The copper beech tree (Fagus sylvatica), more commonly known as the European beech tree, creates a larger-than-life visual impact in home landscapes, parks and communities. SavATree Commercial and Consulting Arborist Jean Zimmerman recently shared a personal experience which closely explains that “visual impact” quite well.
“When I was growing up, we gathered beneath “The Elephant Tree,” which stood on the overgrown lawn of an abandoned mansion,” said Zimmerman. “The massive local landmark, with its knob-kneed trunk resembling the legs of its namesake animal, offered a self-contained world. From the outside, long branches twisted fluidly from the crown to the ground – spreading outward like the spokes of an umbrella. Inside this protected space, we found a ghostly light and branches that were perfect for climbing.”
The copper beech tree is not native to North American shores, but instead introduced by the early settlers coming over from Europe. Its primary use was as an ornamental shade tree.
In fact, one notable copper beech was said to be on the property of Abraham Lincoln’s cottage in Washington. Some said he often found solace and tranquility under the shade of the tree’s branches while dealing with the pressures of the Civil War.
During the heart of the growing season, one might be confused by the tree’s appearance as leaves are often reddish purple in the spring to blackish purple by the summer – far from the copper color found in its name. But come the fall, the leaves often turn a showy copper hue more befitting of its name.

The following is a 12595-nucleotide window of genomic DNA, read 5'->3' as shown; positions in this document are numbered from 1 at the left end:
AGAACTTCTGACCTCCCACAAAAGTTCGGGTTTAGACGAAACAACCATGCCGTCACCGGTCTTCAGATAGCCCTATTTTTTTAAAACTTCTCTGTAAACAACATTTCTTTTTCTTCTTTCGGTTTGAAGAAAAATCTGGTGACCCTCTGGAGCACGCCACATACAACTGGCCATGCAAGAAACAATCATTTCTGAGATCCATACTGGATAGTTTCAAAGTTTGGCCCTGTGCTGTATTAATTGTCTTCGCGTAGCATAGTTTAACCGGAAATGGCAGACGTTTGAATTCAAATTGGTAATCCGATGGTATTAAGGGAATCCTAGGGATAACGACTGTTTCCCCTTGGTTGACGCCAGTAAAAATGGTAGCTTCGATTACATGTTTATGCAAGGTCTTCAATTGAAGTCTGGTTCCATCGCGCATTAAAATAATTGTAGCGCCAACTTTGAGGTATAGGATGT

“The towering, always impressive copper beech tops out at a full 70 feet tall. The beech shares the characteristics of the species but with distinct foliage color. While not a street tree, copper beech takes its place among landmarked gardens and properties that are part of the urban landscape around them,” says Zimmerman.
While often immune to most pests and diseases, poor drainage and soil conditions can cause copper beech trees to fall victim to fungal diseases such as leaf spot, cankers and powdery mildew. More mysteriously, Zimmerman has seen a new crop of diseases infiltrating the armor of copper trees.
“A mysterious ailment known as Beech Leaf Disease has begun to prey on the tree. The damage starts with a dark staining of the leaves and leads to their shriveling and eventual tree death; so far it has been recorded in Ohio, Pennsylvania and parts of Ontario, Canada. Another affliction, Beech Bark Disease, which is caused by a sap-feeding scale and a fungus, has already killed 2.5 million beech trees.”
As with any tree on your property, a proper Plant Health Care Plan, as well as regular visits from a Certified Arborist, will give your tree the best shot at optimal health and longevity.
For more on Plant Health Care Plans, contact SavATree today.